When contemporaries describe Gagosian, they tend to summon carnivore analogies

Thursday, August 17th, 2023

Patrick Radden Keefe channels Tom Wolfe as he explains how Larry Gagosian reshaped the art world:

It was the Friday afternoon of Memorial Day weekend on Further Lane, the best street in Amagansett, the best town in the Hamptons, and the art dealer Larry Gagosian was bumming around his eleven-thousand-square-foot modernist beach mansion, looking pretty relaxed for a man who, the next day, would host a party for a hundred and forty people. A pair of French bulldogs, Baby and Humphrey, waddled about, and Gagosian’s butler, Eddie, a slim man with a ponytail and an air of informal professionalism, handed him a sparkling water. Gagosian sat down on a leather sofa in the living room, his back to the ocean view, and faced a life-size Charles Ray sculpture of a male nude, in reflective steel, and a Damien Hirst grand piano (bright pink with blue butterflies) that he’d picked up at a benefit auction some years back, for four hundred and fifty thousand dollars. On a coffee table before him was a ceramic Yoshitomo Nara ashtray the size of a Frisbee, decorated with a picture of a little girl smoking and the words “too young to die.”

Gagosian is not a household name for most Americans, but among the famous and the wealthy — and particularly among the very wealthy — he is a figure of colossal repute. He is dubious of art dealers who refer to themselves as “gallerists,” which he regards as a pretentious euphemism that obscures the mercantile essence of the occupation. He has always favored a certain macho bluntness, and calls himself a dealer without apology. With nineteen galleries that bear his name, from New York to London to Athens to Hong Kong, generating more than a billion dollars in annual revenue, Gagosian may well be the biggest art dealer in the history of the world. He represents more than a hundred artists, living and dead, including many of the most celebrated and lucrative: Jenny Saville, Anselm Kiefer, Cy Twombly, Donald Judd. The business — which he owns without a partner or a shareholder or a spouse or children or anyone, really, to answer to — controls more than two hundred thousand square feet of prime real estate. All told, Gagosian has more exhibition space than most museums, and he shuttles among his outposts on his sixty-million-dollar Bombardier Global 7500 private jet. He’s been known to observe, with the satisfaction of Alexander the Great, “The sun never sets on my gallery.”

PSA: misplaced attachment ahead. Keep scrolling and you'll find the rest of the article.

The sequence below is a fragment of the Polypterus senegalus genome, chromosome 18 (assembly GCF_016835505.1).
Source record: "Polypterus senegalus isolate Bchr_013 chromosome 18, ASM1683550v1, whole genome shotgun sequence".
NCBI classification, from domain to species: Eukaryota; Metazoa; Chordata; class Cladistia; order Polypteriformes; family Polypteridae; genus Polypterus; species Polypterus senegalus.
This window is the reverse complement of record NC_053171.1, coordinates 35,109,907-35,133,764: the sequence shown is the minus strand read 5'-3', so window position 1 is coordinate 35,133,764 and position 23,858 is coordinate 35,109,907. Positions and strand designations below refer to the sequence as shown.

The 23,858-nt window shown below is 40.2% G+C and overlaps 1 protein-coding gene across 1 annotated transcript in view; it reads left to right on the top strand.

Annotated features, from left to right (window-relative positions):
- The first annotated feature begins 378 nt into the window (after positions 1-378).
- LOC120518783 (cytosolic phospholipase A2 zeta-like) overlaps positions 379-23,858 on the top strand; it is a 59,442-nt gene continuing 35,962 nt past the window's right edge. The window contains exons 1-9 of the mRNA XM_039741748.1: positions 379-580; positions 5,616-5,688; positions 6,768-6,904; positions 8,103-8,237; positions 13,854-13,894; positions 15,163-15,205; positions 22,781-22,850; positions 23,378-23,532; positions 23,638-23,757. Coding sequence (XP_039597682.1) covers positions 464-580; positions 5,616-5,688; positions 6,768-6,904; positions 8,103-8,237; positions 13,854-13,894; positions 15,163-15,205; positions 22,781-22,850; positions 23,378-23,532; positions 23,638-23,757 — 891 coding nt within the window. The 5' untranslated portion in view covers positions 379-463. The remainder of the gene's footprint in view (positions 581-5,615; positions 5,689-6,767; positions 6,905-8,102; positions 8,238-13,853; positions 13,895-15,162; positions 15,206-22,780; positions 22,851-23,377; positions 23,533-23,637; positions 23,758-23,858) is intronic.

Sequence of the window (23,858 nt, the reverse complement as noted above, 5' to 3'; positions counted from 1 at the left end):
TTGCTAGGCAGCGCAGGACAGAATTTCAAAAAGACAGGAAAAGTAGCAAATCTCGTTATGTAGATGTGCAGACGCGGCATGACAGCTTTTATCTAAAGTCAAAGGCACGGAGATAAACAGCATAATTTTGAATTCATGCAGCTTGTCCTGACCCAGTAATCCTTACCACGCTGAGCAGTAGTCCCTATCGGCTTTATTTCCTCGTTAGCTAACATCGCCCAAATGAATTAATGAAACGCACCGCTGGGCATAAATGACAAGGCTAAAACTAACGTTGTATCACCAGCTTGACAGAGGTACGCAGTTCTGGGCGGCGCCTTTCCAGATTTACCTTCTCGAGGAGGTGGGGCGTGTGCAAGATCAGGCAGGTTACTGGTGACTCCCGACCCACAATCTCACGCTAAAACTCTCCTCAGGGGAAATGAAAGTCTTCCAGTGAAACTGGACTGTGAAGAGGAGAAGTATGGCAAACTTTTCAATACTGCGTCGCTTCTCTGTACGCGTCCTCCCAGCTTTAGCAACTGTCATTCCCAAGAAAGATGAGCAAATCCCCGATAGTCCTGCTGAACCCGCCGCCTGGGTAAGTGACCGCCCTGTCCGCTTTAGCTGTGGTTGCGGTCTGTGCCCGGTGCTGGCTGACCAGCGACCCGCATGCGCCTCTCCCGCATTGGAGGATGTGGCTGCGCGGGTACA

When contemporaries describe Gagosian, they tend to summon carnivore analogies: a tiger, a shark, a snake. His own publicist once described him as “a real killer.”

The languid calm that he exuded on the eve of the Amagansett party was that of a predator between meals. At seventy-eight, he remains tall and broad-shouldered, with a full head of white hair that he keeps trimmed close to the scalp, like a beaver pelt. Gagosian has blue eyes, which often flash with mirth — he has a quick, salty sense of humor — but they can just as suddenly go blank if he feels threatened or wants to be inscrutable. In conversation, these abrupt transitions from easy bonhomie to enigmatic hostility and back again can be jarring.

(Hat tip to Byrne Hobart.)


  1. Bomag says:

    Isn’t the art world the original cryptocurrency?

    When something like a Warhol sells for 100 million plus, I have a hard time believing there is that much inherent value in the thing. Economists talk about scarcity value, but I suspect there are more scarce and more valuable things around that don’t bring that price.

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